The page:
The Federal Reserve is expected to raise interest rates today but experts say that’s unlikely to slow down the real estate boom in the Triangle. Most of the action is in Wake County, especially in Fuquay-Varina and Morrisville.
Mark Parker is manager and broker-in-charge at Fonville Morisey in North Raleigh.
Demolitions, renovations and new homes are up over last year. Parker isn’t worried about interest rates rising.
“To be honest with you, if they raise rates just a little bit, I don’t see that it will have too much of a negative impact," said Parker.
Parker says he is more concerned with the supply of housing. Demand is high. "All these people need some place to live," said Parker.
Bryan Coates is a Wake County Planner. He says new, single family home permits are up 14 percent this year over last year. There were 5,340 permits in 2014 and 6,092 in 2015.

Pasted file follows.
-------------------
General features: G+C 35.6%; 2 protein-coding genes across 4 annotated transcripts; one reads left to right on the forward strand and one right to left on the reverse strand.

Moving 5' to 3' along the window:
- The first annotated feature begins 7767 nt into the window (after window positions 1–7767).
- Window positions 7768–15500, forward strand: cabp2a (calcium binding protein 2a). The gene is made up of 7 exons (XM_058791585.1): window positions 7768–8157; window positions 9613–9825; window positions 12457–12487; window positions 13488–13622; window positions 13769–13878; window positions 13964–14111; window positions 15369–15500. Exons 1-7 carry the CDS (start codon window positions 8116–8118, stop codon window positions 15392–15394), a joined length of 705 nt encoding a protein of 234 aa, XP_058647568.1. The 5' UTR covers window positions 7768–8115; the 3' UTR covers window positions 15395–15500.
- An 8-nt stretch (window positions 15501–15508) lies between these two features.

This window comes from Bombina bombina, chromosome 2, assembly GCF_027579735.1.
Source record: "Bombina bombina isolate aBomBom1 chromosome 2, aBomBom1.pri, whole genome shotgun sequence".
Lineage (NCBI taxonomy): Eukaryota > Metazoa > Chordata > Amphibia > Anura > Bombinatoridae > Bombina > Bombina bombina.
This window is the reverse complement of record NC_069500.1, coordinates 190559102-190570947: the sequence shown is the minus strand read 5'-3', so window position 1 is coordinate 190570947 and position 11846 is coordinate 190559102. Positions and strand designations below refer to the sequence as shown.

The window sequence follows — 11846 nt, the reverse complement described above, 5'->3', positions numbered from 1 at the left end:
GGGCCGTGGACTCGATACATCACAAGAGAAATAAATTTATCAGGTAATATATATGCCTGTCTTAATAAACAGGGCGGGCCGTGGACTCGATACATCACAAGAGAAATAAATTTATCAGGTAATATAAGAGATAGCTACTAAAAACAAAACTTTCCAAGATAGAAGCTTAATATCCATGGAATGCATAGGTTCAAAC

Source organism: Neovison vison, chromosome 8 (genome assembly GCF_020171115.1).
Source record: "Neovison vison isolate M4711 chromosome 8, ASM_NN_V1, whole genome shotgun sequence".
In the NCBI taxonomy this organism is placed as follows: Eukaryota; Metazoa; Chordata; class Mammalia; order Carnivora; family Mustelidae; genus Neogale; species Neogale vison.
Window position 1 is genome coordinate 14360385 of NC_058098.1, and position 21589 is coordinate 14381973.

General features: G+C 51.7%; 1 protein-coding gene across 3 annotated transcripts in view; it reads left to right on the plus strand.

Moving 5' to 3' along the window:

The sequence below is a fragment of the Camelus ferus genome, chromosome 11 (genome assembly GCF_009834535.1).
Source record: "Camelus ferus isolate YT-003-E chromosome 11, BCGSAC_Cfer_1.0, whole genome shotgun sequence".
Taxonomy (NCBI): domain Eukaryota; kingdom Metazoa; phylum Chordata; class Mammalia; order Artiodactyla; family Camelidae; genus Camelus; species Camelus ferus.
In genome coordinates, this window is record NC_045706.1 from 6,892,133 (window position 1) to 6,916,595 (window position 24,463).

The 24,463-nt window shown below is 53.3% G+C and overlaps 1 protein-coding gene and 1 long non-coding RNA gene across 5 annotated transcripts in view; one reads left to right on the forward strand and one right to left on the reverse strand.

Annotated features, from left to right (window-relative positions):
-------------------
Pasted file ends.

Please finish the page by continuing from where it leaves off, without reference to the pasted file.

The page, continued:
Rebecca Tippett, Director of Carolina Demography at UNC Chapel Hill, says between 2010 and 2014, Wake County grew by 10.8 percent. She says the Triangle Region, including Wake, Durham and Orange counties, grew by almost 10-percent during the same period.
N.C. State University Economist Mike Walden says it common to see residential and commercial construction underway in all corners of the Triangle, and an interest rate hike won't stop that boom.
"An interest rate hike is a positive referendum on the economy," said Walden. "It's long overdue."
Walden says last year, the North Carolina labor force grew six times faster than the rest of the country. And that kind of growth can withstand a modest hike in the interest rate.